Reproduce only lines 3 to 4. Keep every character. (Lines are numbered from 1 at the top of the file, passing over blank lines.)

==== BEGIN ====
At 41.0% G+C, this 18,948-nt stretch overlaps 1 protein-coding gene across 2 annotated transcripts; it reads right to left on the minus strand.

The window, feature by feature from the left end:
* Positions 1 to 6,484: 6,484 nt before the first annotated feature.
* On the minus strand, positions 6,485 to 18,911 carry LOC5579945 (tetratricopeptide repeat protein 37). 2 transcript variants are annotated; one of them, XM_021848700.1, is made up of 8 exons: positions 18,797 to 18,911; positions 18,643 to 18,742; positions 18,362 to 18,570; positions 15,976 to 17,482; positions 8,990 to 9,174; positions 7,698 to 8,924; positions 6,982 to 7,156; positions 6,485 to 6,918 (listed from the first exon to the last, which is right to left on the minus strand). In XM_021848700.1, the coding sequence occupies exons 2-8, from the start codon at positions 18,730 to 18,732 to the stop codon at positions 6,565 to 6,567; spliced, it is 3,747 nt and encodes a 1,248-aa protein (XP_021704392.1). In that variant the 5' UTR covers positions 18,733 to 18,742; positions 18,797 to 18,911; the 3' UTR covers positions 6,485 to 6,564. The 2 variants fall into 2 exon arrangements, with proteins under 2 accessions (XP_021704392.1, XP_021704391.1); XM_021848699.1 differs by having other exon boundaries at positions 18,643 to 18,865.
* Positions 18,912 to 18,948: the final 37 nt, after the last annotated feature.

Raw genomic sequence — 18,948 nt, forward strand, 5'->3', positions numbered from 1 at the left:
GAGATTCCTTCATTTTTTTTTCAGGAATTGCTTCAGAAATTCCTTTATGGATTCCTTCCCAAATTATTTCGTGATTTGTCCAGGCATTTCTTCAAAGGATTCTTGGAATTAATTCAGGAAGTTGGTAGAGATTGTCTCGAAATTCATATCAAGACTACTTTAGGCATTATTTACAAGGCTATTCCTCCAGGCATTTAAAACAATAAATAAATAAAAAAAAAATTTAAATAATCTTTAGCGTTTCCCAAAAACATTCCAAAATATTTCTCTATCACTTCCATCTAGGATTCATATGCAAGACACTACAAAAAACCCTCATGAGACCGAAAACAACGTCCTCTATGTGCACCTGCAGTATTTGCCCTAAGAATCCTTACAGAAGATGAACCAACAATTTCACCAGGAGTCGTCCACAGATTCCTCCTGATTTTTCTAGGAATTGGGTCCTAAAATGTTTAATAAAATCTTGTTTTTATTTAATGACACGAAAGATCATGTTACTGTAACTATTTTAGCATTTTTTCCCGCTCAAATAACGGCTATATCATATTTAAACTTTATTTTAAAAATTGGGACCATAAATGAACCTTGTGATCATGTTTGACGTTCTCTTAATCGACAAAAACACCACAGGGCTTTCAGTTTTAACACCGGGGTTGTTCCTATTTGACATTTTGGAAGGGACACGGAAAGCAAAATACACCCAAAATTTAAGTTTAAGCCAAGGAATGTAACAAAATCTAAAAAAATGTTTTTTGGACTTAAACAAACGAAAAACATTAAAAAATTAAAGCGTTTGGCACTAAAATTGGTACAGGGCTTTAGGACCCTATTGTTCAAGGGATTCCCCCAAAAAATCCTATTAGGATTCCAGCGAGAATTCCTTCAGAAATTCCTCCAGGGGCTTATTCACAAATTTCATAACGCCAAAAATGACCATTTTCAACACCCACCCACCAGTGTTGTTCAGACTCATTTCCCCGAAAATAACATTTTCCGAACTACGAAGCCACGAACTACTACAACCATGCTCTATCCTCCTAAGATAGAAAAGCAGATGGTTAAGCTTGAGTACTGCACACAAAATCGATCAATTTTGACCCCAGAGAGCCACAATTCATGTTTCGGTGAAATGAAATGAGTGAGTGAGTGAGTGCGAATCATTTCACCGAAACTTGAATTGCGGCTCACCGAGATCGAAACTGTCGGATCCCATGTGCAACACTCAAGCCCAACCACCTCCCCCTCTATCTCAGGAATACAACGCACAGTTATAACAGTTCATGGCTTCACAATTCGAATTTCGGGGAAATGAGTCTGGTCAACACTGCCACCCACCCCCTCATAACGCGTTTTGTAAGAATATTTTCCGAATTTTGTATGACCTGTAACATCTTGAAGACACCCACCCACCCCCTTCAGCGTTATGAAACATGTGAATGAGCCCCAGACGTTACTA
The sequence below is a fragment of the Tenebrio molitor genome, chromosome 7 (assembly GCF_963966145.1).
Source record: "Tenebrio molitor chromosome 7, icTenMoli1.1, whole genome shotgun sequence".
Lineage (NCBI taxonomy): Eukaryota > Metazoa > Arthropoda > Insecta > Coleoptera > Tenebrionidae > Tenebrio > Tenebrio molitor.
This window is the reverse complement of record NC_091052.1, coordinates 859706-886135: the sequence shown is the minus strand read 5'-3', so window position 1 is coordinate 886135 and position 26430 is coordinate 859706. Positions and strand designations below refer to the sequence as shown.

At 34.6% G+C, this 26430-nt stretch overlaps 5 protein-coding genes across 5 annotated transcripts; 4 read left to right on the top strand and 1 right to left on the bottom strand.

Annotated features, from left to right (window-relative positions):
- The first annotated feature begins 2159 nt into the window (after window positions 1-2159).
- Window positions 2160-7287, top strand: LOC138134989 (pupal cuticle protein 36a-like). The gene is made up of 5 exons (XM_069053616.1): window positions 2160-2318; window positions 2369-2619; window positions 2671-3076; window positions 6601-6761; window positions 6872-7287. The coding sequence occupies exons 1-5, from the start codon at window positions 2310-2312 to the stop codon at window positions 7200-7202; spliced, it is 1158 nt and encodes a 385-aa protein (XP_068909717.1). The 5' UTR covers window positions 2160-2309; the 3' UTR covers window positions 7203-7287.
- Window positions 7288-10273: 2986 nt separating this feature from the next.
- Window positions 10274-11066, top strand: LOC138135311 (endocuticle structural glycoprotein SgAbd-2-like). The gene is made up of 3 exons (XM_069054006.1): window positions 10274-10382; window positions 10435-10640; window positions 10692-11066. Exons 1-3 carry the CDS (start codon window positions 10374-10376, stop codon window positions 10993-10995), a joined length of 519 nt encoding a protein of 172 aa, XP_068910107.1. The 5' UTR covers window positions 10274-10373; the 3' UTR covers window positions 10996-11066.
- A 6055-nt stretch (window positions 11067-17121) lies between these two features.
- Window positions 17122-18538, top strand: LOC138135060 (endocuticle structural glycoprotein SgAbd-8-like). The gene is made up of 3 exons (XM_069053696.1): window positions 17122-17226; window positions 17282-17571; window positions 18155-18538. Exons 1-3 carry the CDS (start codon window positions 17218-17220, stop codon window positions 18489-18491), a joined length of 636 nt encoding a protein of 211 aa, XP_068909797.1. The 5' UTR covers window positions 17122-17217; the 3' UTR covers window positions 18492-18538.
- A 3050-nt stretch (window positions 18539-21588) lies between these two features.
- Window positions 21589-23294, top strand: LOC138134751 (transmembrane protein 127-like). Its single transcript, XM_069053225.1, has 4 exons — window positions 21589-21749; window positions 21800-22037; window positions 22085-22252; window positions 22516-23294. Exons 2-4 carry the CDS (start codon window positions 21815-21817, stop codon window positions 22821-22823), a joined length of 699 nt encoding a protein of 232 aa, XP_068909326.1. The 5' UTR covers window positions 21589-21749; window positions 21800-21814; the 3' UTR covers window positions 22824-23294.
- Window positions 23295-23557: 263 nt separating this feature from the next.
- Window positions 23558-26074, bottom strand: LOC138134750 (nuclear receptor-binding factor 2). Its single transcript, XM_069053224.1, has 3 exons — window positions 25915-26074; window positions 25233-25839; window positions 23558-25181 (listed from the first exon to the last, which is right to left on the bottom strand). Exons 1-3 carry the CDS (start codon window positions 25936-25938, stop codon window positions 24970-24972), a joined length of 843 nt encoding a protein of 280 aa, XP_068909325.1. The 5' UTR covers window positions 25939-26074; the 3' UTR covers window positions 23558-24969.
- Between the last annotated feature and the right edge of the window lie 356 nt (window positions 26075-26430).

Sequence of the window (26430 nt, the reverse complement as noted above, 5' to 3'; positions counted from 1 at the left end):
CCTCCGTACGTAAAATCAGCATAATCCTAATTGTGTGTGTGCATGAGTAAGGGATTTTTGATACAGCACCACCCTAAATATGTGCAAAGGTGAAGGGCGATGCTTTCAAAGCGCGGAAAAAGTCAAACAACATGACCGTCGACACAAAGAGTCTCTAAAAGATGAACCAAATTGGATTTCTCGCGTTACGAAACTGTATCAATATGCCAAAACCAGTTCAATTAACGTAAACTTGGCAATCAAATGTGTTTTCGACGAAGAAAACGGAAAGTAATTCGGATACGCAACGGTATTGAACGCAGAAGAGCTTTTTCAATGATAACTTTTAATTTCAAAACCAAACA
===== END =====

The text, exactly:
* Positions 1 to 6,484: 6,484 nt before the first annotated feature.
* On the minus strand, positions 6,485 to 18,911 carry LOC5579945 (tetratricopeptide repeat protein 37). 2 transcript variants are annotated; one of them, XM_021848700.1, is made up of 8 exons: positions 18,797 to 18,911; positions 18,643 to 18,742; positions 18,362 to 18,570; positions 15,976 to 17,482; positions 8,990 to 9,174; positions 7,698 to 8,924; positions 6,982 to 7,156; positions 6,485 to 6,918 (listed from the first exon to the last, which is right to left on the minus strand). In XM_021848700.1, the coding sequence occupies exons 2-8, from the start codon at positions 18,730 to 18,732 to the stop codon at positions 6,565 to 6,567; spliced, it is 3,747 nt and encodes a 1,248-aa protein (XP_021704392.1). In that variant the 5' UTR covers positions 18,733 to 18,742; positions 18,797 to 18,911; the 3' UTR covers positions 6,485 to 6,564. The 2 variants fall into 2 exon arrangements, with proteins under 2 accessions (XP_021704392.1, XP_021704391.1); XM_021848699.1 differs by having other exon boundaries at positions 18,643 to 18,865.